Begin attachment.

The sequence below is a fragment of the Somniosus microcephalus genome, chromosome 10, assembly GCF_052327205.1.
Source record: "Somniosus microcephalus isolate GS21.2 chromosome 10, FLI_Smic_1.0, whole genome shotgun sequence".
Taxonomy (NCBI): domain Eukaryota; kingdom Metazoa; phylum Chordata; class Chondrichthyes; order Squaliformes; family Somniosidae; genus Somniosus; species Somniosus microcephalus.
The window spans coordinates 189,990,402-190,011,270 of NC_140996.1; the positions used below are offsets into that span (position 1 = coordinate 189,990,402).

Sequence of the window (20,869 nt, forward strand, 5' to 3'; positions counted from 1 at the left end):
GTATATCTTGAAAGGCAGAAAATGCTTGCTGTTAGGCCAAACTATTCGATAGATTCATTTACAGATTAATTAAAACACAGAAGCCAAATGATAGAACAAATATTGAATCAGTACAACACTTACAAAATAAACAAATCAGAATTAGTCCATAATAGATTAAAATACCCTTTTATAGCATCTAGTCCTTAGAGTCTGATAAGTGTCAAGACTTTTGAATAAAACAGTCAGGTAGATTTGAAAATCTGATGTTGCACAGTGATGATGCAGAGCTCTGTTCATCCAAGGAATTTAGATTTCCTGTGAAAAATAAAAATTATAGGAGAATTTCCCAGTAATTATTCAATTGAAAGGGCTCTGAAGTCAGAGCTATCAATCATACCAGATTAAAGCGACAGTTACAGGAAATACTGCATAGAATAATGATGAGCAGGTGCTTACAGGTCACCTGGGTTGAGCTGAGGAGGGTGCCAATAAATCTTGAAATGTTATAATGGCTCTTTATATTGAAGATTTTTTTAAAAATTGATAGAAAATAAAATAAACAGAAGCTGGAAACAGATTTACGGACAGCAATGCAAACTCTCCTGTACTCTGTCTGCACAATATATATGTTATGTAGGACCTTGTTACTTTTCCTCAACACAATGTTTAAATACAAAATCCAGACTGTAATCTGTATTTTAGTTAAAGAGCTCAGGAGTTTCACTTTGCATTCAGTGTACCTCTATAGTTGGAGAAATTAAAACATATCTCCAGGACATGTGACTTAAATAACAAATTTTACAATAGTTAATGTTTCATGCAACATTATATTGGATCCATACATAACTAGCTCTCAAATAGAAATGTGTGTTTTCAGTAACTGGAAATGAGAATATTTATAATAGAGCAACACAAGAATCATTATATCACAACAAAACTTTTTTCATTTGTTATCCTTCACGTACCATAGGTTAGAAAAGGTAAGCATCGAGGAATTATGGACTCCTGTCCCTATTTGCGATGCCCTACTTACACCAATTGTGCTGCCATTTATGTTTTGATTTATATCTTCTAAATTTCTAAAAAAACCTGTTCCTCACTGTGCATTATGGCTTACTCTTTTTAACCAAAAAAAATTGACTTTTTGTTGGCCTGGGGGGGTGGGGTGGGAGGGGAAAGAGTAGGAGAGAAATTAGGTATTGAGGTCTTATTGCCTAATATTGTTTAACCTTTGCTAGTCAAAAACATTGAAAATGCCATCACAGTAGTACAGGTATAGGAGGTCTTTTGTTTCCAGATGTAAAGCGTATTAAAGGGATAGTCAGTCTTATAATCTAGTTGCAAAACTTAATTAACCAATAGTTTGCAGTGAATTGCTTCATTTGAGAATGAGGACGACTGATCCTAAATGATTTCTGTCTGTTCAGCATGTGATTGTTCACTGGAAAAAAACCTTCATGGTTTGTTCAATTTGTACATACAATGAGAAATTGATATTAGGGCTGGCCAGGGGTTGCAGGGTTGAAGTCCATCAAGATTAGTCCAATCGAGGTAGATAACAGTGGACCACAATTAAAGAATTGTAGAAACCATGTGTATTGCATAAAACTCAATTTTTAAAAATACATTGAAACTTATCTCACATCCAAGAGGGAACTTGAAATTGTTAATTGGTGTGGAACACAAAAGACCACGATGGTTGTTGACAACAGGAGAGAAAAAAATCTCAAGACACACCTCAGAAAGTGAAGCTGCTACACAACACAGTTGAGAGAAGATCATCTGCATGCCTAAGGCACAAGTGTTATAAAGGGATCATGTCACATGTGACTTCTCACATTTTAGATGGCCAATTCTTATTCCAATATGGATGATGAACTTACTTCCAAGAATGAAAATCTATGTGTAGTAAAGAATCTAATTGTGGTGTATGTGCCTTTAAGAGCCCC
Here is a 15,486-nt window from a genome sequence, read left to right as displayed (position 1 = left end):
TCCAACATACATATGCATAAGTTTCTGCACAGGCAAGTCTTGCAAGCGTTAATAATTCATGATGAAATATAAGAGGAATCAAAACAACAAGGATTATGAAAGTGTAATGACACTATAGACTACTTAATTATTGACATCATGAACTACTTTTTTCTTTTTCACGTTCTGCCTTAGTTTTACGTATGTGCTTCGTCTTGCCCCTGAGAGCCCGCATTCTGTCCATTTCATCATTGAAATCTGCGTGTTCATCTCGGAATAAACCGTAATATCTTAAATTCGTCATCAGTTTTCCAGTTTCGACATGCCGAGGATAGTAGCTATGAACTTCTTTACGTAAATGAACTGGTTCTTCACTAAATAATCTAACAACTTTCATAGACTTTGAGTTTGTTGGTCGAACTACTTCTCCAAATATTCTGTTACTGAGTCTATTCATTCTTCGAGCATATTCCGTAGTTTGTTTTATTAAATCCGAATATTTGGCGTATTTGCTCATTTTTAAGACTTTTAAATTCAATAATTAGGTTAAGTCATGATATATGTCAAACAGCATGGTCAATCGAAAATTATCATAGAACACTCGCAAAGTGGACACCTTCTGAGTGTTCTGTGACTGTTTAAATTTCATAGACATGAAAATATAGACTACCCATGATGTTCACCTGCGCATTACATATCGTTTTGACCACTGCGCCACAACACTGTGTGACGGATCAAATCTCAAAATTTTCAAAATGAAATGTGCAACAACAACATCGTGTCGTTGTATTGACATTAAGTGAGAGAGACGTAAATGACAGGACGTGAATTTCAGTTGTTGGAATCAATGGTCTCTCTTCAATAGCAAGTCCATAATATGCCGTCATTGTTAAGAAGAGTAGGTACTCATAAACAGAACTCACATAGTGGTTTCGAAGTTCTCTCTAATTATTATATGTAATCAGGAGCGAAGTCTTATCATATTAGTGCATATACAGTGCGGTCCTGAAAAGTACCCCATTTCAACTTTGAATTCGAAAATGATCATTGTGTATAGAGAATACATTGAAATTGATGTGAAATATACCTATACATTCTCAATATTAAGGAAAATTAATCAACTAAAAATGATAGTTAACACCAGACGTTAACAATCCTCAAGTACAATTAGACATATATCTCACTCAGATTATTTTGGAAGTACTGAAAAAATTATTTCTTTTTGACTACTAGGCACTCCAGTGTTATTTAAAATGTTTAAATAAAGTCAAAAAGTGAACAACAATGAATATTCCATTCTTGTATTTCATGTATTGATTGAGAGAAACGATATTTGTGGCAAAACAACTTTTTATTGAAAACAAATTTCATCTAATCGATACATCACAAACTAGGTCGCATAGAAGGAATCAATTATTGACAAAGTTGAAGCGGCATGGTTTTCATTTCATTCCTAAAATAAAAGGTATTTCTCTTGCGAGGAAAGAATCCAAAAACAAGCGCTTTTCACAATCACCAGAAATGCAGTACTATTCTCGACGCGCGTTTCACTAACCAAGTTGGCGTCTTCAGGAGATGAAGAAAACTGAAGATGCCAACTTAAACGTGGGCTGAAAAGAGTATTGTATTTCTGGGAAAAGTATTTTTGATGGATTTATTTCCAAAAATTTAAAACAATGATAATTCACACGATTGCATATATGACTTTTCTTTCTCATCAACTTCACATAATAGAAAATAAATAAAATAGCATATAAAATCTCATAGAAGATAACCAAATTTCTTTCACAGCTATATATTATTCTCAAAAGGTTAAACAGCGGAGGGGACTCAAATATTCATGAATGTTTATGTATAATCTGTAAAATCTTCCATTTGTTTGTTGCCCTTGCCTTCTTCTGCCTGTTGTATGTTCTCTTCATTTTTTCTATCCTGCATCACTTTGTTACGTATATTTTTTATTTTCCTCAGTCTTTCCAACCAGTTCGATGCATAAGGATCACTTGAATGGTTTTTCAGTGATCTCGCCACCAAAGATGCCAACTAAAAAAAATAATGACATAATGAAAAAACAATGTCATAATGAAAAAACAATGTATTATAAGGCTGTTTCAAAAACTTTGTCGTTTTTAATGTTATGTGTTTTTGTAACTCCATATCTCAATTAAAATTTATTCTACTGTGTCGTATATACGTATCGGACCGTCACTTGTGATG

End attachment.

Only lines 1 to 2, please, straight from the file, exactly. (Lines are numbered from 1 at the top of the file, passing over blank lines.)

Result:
The sequence below is a fragment of the Somniosus microcephalus genome, chromosome 10, assembly GCF_052327205.1.
Source record: "Somniosus microcephalus isolate GS21.2 chromosome 10, FLI_Smic_1.0, whole genome shotgun sequence".